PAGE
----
Archive | Chromium/Platinum Group Metals

3,000 Workers in South Africa’s Mining and Smelting Sector May Lose Their Jobs – by Pavan Kulkarni (News Click.in – January 27, 2020)

https://www.newsclick.in/

Samancor Chrome Limited has cited operational reasons for preparing to retrench nearly 3,000 employees. Workers organized by the National Metalworkers Union of South Africa (NUMSA) are preparing to resist the retrenchments.

Over 3,000 workers in South Africa may be retrenched by Samancor Chrome Limited, a company involved in mining and smelting chrome ore. Samancor, with a capacity to produce 1.2 million tons, is one of the world’s largest suppliers of chrome alloys, including ferrochrome and chromite ore, which are used to give stainless steel its resistance to corrosion. South Africa supplies 30% of the global demand for ferrochrome.

Workers organized by the National Metalworkers Union of South Africa (NUMSA) are preparing to resist the retrenchments.

Samancor claims that due to adverse circumstances, the company is revising its production for 2020 downwards – chromite ore by roughly 29% and ferrochrome by 20%. In accordance with this plan, the company has initiated the retrenchment process, which “may affect 2,438 employees at the company’s mining operations and 599 employees at its smelters,” according to its statement. Continue Reading →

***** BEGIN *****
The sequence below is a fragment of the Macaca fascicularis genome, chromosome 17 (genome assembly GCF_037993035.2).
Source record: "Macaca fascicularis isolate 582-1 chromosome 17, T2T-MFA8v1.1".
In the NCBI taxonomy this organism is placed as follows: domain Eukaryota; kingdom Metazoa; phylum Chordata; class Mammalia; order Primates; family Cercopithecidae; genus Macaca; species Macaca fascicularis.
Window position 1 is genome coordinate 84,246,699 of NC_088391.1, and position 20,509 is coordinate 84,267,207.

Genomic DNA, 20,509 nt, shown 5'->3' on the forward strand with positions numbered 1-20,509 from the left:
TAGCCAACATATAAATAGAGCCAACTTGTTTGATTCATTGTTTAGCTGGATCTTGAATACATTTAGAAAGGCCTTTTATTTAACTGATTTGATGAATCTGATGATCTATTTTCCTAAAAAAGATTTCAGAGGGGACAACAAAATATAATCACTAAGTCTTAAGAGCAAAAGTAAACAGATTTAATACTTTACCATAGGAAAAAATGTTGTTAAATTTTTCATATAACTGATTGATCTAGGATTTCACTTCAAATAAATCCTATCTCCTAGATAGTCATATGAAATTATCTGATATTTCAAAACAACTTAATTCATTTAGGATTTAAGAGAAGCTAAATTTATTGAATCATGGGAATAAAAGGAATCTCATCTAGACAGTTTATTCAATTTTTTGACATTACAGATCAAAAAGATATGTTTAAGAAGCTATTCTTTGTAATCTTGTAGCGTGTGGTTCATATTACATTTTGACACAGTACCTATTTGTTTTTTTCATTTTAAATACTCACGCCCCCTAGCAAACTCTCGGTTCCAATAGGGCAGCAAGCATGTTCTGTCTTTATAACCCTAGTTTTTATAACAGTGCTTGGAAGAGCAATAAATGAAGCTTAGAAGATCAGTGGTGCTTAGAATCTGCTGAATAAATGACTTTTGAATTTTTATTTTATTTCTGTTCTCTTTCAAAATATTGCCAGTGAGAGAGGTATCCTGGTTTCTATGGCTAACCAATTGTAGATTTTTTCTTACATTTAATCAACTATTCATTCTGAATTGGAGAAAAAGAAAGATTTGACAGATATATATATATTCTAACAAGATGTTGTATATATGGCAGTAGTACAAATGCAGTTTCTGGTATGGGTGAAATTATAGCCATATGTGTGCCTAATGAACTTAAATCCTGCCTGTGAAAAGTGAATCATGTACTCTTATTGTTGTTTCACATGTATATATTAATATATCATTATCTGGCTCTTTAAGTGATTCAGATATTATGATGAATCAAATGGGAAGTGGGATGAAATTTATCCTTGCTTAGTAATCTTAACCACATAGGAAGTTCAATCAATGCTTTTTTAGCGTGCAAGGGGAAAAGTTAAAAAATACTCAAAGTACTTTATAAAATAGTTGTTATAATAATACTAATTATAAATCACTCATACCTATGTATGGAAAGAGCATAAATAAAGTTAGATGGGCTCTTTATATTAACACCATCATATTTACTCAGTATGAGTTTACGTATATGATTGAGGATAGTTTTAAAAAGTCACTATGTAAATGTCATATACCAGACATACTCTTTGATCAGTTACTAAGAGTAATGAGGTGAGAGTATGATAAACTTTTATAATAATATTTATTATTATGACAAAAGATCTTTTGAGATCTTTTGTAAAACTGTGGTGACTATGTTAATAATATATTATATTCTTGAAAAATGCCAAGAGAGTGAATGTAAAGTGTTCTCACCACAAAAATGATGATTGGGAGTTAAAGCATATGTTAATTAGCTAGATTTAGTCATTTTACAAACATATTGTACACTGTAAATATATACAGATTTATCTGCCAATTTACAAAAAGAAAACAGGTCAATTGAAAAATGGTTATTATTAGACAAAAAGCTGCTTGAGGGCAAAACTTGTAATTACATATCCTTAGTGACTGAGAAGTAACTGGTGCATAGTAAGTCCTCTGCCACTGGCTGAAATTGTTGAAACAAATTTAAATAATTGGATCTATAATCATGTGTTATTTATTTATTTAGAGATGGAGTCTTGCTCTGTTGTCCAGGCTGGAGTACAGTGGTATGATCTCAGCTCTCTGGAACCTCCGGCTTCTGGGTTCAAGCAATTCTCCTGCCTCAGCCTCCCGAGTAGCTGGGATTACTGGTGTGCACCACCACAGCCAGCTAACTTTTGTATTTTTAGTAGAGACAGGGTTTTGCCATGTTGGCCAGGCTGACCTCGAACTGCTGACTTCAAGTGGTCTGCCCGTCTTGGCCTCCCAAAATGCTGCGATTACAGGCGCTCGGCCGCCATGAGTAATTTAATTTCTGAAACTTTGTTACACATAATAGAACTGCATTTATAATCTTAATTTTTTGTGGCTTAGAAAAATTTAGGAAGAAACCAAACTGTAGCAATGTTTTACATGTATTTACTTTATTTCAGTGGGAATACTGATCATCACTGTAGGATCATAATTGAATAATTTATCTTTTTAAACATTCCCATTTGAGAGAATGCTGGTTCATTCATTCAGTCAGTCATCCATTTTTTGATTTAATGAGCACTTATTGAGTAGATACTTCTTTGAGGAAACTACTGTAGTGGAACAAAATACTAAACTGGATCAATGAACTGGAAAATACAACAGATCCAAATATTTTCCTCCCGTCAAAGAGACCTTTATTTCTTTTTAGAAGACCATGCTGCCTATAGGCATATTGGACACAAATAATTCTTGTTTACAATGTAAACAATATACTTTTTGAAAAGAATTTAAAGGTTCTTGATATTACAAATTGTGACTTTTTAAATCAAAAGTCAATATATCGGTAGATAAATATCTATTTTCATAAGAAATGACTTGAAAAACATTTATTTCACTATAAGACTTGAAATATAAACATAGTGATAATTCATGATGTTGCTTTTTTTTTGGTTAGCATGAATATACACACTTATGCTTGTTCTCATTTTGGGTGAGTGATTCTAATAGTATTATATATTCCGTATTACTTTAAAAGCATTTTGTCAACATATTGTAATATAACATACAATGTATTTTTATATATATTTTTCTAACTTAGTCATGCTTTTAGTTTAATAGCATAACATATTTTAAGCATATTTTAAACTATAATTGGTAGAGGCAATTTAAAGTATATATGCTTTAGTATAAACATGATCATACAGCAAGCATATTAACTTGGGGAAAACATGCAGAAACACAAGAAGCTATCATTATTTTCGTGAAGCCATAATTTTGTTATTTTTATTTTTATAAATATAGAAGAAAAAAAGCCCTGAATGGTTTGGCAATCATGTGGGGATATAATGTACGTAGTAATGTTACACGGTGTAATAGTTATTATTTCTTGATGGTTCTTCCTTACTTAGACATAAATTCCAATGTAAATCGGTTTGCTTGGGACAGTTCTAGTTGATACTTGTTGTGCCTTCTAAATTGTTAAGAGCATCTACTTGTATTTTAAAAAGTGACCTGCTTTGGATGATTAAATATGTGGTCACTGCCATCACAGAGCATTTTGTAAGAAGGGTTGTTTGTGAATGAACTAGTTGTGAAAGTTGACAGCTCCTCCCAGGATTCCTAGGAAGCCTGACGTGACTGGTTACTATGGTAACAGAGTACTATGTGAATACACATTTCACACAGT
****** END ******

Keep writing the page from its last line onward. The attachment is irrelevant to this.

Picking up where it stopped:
Column: Stalled Ring of Fire worth more than $117 billion – by Dr. James Mungall (Sudbury Star – January 24, 2020)

https://www.thesudburystar.com/

Dr. James Mungall is a professor of economic geology at Carleton University. He was Noront’s Chief Geologist during the discovery phase of exploration, but has no financial conflict of interest related to the Ring of Fire. He is considered the top specialist in magmatic ore deposits in Canada and is well-respected globally. Both the Ring of Fire and the Sudbury Basin are magmatic ore deposits.

How much is the Ring of Fire really worth?

Why has mining still not begun in Ontario’s Ring of Fire mineral deposit belt a decade after its discovery? Are the deposits worthless, or are there factors beyond the control of the mining industry that are blocking progress?

The value of recoverable contained metal “in the ground” represents the sum of wealth that can be generated through the eventual sale of the commodity to the marketplace. This wealth is distributed over costs of labour, energy, equipment, taxes, profits and interest payments, adding to economic activity by many actors.

Alternatively, the value of the deposit to investors is represented by the profit they hope to make after paying all costs. The need to apply a discount to future earnings shortens the time window on a company’s investment decision to just a few years and may forbid large initial capital expenditures even if the potential for long-term wealth generation is very great.